NEWS

It is official: there is no longer a winter crisis in the NHS. Now it happens all year round.

The Department of Health will not be holding a winter planning conference, nor will it be issuing a winter planning circular. Instead, ministers want the winter planning measures adopted in the past to continue throughout the year.

Hazel Blears, the new junior health minister, steered clear of saying the NHS was in constant crisis. But she said there were other 'seasonal' pressures and things like the fuel crisis and the foot-and-mouth outbreak that added to the pressure on the NHS.

Speaking at a DoH conference last week in London, she said: 'We need to be thinking in a wider context than planning for winter. '

One of the first things health secretary Alan Milburn had told her was that 'winter begins in July and ends in June', she said.

'We need to think about how we plan care of all types - health and social care, emergency and elective - all year round. '

The NHS Confederation has welcomed the shift of emphasis away from just winter pressures.

It had previously called on the government to recognise that the pressures exist all year.

And, in her first speech as minister, Ms Blears hinted at further use of the private sector in order to 'maximise capacity' to meet peaks in demand.

'The concordat with the Independent Healthcare Association, which was agreed in October 2000, provided a basis for making use of capacity in the private sector to meet peaks in demand in the NHS, ' she said.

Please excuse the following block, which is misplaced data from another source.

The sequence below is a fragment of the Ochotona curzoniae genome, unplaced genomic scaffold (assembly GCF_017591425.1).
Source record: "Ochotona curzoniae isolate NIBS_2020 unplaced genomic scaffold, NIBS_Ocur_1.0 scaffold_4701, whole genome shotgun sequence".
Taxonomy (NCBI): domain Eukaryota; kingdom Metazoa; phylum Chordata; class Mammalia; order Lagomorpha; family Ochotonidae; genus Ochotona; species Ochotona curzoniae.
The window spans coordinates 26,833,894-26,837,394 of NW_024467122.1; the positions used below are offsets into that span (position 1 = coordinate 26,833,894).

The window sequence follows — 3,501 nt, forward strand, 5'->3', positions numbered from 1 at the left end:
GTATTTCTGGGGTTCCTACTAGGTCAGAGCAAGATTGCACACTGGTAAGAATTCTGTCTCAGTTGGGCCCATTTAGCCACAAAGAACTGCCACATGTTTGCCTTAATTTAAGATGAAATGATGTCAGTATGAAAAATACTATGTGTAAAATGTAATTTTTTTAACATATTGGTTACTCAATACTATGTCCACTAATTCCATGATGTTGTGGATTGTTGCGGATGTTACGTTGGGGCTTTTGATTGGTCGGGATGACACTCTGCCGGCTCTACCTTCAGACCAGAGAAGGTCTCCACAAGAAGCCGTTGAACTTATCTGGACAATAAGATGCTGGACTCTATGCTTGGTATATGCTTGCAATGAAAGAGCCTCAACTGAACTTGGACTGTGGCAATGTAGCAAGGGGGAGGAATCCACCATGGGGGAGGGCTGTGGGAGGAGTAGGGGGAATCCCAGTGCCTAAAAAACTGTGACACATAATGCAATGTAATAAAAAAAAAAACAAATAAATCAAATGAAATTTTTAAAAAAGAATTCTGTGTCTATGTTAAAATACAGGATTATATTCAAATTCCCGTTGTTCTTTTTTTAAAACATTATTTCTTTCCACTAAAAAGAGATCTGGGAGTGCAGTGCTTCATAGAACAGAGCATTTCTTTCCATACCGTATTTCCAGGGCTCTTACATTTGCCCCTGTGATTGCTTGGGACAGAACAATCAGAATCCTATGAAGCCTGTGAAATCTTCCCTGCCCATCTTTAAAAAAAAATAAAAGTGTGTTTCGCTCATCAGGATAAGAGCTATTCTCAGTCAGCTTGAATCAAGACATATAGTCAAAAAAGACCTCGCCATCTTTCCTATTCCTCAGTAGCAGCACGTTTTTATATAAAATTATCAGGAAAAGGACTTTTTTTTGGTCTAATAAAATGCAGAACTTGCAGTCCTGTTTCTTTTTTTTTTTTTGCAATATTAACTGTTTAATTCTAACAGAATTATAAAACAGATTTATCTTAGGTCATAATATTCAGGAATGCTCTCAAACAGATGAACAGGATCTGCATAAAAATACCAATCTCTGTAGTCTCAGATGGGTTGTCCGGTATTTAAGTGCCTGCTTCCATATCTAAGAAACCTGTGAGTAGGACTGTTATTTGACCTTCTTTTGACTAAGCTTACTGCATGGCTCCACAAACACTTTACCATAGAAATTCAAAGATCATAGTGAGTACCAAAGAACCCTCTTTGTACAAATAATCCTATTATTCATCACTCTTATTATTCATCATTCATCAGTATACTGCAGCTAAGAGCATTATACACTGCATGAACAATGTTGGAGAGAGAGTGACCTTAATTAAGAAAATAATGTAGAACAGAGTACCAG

'I think we have a good way further to go in fully exploiting the potential of this relationship for the benefit of patients. '

A spokesperson for the IHA said it had the capacity to perform 200,000 operations for the NHS every year. In the first three months alone of this year, it performed 25,000 such operations.

Ms Blears also announced extra funding to improve ambulance response times -£3. 4m is to be invested in satellite navigation systems which allow vehicles to pinpoint addresses.

'We are all aware of the sometimes tragic cases where emergency care has been delayed because the ambulance crew were unable to locate the address of the patient, ' she said. 'The government will make resources available for ambulance services to equip all of their frontline vehicles with in-cab mapping systems. '

Only three of the 32 ambulance services in England met government response-time targets in 2000-01. Staffordshire, Lancashire and Mersey trusts alone managed to respond immediately to 75 per cent of life-threatening calls within eight minutes, according to latest statistics from the DoH.